When I prayed and thought and in the end asked for another audience with her, it was as if I was talking to another person. She even mocked me for asking for another chance.

Debbie used our closeness to be cruel. She finished our conversation with warning me away from her sister and set me up for months and months of coldness. Anytime I tried to be warm she cut me off with sarcasm or belittling remarks.

About this time I began analyzing what I thought we had as a friendship.

Was it all my fault?

Could I do something to make things better?

Photo credit: static.freepik.com

But years later I see what was wrong. As Virginia Woolf says, “Truth had run through my fingers.  Every drop had escaped.”

I didn’t realize the truth of two major things.

First, Debbie was quick to meet any need I had, but she couldn’t share a need of her own. She never let me help her. I can’t even imagine her crying on my shoulder or letting me do her laundry. She was needless. This was the first lie in our friendship. Now, I believe Debbie thought other people would judge her if she showed her needs. She, like all of us, believed everyone was judging her as much as she was judging them.  In looking back I can see that any time I let her help me, she ended up feeling superior, stronger, more “together”. There is nothing quite so poisonous to a friendship as taking the moral high road.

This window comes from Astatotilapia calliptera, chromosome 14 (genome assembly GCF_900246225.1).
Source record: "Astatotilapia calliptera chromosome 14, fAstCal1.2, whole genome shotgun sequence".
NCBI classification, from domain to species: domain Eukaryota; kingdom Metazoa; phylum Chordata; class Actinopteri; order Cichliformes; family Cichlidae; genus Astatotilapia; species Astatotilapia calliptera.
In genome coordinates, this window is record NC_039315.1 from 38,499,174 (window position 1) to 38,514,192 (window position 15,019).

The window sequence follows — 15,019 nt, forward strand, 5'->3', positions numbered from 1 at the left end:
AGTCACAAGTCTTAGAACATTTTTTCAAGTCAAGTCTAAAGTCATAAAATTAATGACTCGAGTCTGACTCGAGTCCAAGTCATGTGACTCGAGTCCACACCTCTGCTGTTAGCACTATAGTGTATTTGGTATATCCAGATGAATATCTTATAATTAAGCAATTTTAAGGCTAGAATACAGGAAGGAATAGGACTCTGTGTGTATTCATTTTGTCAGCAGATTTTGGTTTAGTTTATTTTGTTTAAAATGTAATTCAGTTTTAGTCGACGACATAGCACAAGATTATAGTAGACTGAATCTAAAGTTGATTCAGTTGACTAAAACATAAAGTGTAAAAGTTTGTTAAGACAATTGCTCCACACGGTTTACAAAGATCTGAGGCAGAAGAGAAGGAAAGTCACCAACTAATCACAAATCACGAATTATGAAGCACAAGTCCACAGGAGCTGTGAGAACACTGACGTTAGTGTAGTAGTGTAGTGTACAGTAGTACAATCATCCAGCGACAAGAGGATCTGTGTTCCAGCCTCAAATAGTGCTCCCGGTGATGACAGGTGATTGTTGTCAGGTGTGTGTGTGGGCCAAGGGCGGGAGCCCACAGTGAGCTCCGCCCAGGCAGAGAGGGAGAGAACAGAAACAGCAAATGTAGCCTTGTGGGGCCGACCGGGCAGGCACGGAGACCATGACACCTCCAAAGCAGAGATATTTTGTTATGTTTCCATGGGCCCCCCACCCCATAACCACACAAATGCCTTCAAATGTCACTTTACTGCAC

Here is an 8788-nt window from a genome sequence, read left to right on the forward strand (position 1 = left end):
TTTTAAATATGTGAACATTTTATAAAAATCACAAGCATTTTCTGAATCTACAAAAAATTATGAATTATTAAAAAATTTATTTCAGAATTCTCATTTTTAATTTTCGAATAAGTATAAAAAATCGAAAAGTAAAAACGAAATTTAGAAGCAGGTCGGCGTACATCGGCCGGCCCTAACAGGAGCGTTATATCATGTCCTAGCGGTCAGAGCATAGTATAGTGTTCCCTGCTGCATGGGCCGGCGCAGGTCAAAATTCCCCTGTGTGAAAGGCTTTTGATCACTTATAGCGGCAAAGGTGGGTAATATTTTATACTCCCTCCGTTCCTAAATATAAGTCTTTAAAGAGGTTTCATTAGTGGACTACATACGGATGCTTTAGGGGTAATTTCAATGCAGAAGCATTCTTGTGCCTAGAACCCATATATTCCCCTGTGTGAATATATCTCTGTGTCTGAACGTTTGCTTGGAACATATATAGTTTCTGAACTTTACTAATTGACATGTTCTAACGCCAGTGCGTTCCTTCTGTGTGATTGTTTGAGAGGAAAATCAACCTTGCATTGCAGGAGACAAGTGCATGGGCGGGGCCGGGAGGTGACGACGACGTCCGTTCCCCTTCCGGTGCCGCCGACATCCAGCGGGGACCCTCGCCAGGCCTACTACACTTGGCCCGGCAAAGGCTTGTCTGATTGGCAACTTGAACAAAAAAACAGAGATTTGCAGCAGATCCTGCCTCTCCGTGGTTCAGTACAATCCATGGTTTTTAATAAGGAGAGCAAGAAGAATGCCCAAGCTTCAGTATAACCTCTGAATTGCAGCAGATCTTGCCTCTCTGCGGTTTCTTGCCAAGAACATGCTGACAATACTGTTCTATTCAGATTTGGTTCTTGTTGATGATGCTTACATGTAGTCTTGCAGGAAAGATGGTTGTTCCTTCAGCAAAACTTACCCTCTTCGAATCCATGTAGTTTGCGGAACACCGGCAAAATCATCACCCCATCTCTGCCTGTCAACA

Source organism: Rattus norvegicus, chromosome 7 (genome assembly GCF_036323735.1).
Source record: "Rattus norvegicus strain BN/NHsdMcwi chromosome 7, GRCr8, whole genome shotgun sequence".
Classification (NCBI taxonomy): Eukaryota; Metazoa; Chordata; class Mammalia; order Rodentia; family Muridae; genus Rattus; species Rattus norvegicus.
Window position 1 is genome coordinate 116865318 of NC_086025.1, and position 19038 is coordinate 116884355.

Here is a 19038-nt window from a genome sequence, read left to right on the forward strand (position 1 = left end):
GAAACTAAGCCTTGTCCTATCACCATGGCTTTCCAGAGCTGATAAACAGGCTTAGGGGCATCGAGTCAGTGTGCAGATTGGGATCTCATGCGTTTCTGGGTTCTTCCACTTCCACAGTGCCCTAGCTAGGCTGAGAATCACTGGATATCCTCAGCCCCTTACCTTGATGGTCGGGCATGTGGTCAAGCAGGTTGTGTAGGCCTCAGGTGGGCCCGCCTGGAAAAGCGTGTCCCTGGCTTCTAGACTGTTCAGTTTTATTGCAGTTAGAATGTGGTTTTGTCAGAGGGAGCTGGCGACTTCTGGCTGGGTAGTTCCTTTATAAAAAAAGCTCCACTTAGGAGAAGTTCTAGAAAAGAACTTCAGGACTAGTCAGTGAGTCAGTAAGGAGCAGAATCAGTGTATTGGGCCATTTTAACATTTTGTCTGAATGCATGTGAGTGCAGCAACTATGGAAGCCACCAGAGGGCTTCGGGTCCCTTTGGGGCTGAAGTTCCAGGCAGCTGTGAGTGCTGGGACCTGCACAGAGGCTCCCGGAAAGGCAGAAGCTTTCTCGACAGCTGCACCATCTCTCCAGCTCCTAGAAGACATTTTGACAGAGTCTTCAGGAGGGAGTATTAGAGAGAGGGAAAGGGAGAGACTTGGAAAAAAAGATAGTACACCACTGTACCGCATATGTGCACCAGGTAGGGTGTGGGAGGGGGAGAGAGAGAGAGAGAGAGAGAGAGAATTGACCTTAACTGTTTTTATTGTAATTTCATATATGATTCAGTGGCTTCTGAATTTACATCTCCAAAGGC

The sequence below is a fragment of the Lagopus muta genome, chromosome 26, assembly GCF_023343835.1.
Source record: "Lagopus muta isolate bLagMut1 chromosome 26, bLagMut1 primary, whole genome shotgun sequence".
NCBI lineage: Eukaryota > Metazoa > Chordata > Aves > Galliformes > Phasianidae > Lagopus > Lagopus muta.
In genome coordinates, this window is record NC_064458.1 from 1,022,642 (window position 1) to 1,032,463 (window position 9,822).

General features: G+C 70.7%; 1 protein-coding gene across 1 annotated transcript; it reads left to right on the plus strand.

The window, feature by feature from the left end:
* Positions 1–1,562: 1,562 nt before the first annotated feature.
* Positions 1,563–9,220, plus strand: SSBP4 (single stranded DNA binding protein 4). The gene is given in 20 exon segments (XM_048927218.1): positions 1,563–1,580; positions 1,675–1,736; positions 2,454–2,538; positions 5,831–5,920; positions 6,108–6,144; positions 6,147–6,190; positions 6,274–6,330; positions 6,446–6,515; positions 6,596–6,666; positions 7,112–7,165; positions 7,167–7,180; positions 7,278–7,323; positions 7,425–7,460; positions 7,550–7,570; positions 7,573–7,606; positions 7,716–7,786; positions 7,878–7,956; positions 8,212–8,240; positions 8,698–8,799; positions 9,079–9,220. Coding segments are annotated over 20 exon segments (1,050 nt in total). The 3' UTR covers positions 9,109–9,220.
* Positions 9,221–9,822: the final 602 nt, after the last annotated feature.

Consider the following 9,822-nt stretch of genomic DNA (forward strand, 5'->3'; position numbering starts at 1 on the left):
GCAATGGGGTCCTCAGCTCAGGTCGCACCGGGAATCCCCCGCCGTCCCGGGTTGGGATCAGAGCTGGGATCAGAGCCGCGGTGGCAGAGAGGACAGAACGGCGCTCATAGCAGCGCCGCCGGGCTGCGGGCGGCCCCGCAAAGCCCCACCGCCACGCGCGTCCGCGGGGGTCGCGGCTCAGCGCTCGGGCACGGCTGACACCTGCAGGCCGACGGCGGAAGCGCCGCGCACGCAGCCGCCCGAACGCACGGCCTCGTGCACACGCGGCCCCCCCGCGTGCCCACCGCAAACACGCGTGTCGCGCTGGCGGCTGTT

Every time.

Debbie could not admit to failing, to being wrong, to needing from me.  But, ironically she did need something, she needed me to need her.

Second, Debbie disagreed with the cardinal rule for all my relationships: there is never a good reason to be unkind.  Dale taught me that years later, but looking back I can see that it is a principle grounded in the heart of everything good about love.  Debbie believed my friendship with her younger sister warranted cruelty. To date she remains one of the most unkind women I’ve been so close to.

Her about-face in how she treated me scared me because I felt as if I was involved with someone who had two personalities.  It shocked and sent me on a looping road of what I had done to cause this.

But if there really is never a good reason to be unkind, then I can still ask and expect kindness even if I’ve made a mistake.

Looking back it would be easy to think of the years of being Debbie’s friend as a waste, as time lost with someone I am no longer close to.

But, I feel both sadness and gratitude. Sadness over Debbie and her current friendships (I know she continues to have trouble being close to anyone).  Gratitude to God, for working a deeper awareness of love and how to build friendships. Love rejoices in the truth, as Paul says in 1 Corinthians 13. And I didn’t let the truth about Debbie come into my belief in how great she was.

I know I need to find women who really rejoice in the truth . . . about themselves.  I need . . .